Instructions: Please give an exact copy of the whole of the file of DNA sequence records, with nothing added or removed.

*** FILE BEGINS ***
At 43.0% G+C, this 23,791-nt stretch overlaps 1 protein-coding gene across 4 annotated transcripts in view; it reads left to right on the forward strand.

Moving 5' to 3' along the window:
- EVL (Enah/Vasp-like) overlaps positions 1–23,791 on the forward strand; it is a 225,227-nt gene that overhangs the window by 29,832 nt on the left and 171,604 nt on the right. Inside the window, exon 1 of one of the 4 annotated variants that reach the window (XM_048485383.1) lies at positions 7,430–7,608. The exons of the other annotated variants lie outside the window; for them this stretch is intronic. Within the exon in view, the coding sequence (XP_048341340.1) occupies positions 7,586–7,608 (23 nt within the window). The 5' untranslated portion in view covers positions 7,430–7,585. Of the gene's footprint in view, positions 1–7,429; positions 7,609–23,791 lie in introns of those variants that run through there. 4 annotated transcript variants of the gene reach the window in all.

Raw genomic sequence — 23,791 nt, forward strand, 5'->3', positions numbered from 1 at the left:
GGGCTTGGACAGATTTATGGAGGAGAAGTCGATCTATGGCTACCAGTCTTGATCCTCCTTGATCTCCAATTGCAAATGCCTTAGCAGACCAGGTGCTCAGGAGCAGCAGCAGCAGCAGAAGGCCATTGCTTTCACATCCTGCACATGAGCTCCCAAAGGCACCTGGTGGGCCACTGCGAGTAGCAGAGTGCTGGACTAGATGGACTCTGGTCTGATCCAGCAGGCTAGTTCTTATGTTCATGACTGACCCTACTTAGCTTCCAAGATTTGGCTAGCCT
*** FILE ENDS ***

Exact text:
At 43.0% G+C, this 23,791-nt stretch overlaps 1 protein-coding gene across 4 annotated transcripts in view; it reads left to right on the forward strand.

Moving 5' to 3' along the window:
- EVL (Enah/Vasp-like) overlaps positions 1–23,791 on the forward strand; it is a 225,227-nt gene that overhangs the window by 29,832 nt on the left and 171,604 nt on the right. Inside the window, exon 1 of one of the 4 annotated variants that reach the window (XM_048485383.1) lies at positions 7,430–7,608. The exons of the other annotated variants lie outside the window; for them this stretch is intronic. Within the exon in view, the coding sequence (XP_048341340.1) occupies positions 7,586–7,608 (23 nt within the window). The 5' untranslated portion in view covers positions 7,430–7,585. Of the gene's footprint in view, positions 1–7,429; positions 7,609–23,791 lie in introns of those variants that run through there. 4 annotated transcript variants of the gene reach the window in all.

Raw genomic sequence — 23,791 nt, forward strand, 5'->3', positions numbered from 1 at the left:
GGGCTTGGACAGATTTATGGAGGAGAAGTCGATCTATGGCTACCAGTCTTGATCCTCCTTGATCTCCAATTGCAAATGCCTTAGCAGACCAGGTGCTCAGGAGCAGCAGCAGCAGCAGAAGGCCATTGCTTTCACATCCTGCACATGAGCTCCCAAAGGCACCTGGTGGGCCACTGCGAGTAGCAGAGTGCTGGACTAGATGGACTCTGGTCTGATCCAGCAGGCTAGTTCTTATGTTCATGACTGACCCTACTTAGCTTCCAAGATTTGGCTAGCCT